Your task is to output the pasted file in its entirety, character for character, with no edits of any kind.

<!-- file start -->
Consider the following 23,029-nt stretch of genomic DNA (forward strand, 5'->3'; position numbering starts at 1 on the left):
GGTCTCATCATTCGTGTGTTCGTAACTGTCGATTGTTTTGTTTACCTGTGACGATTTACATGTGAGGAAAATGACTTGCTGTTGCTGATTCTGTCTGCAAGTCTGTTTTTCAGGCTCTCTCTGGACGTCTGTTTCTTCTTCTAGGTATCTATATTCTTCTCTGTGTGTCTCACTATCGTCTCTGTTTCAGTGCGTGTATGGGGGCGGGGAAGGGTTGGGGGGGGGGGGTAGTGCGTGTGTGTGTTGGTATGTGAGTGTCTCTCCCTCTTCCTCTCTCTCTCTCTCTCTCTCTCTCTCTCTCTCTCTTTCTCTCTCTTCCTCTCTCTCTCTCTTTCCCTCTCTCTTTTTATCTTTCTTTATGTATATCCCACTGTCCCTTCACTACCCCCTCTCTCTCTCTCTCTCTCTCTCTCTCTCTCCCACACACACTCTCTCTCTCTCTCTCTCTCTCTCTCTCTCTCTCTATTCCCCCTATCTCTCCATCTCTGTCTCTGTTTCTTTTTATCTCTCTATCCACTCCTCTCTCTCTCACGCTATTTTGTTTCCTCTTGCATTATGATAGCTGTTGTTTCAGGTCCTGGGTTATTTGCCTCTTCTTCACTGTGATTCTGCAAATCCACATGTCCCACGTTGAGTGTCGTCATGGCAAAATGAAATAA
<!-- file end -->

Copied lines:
Consider the following 23,029-nt stretch of genomic DNA (forward strand, 5'->3'; position numbering starts at 1 on the left):
GGTCTCATCATTCGTGTGTTCGTAACTGTCGATTGTTTTGTTTACCTGTGACGATTTACATGTGAGGAAAATGACTTGCTGTTGCTGATTCTGTCTGCAAGTCTGTTTTTCAGGCTCTCTCTGGACGTCTGTTTCTTCTTCTAGGTATCTATATTCTTCTCTGTGTGTCTCACTATCGTCTCTGTTTCAGTGCGTGTATGGGGGCGGGGAAGGGTTGGGGGGGGGGGGTAGTGCGTGTGTGTGTTGGTATGTGAGTGTCTCTCCCTCTTCCTCTCTCTCTCTCTCTCTCTCTCTCTCTCTCTCTCTTTCTCTCTCTTCCTCTCTCTCTCTCTTTCCCTCTCTCTTTTTATCTTTCTTTATGTATATCCCACTGTCCCTTCACTACCCCCTCTCTCTCTCTCTCTCTCTCTCTCTCTCTCCCACACACACTCTCTCTCTCTCTCTCTCTCTCTCTCTCTCTCTCTATTCCCCCTATCTCTCCATCTCTGTCTCTGTTTCTTTTTATCTCTCTATCCACTCCTCTCTCTCTCACGCTATTTTGTTTCCTCTTGCATTATGATAGCTGTTGTTTCAGGTCCTGGGTTATTTGCCTCTTCTTCACTGTGATTCTGCAAATCCACATGTCCCACGTTGAGTGTCGTCATGGCAAAATGAAATAA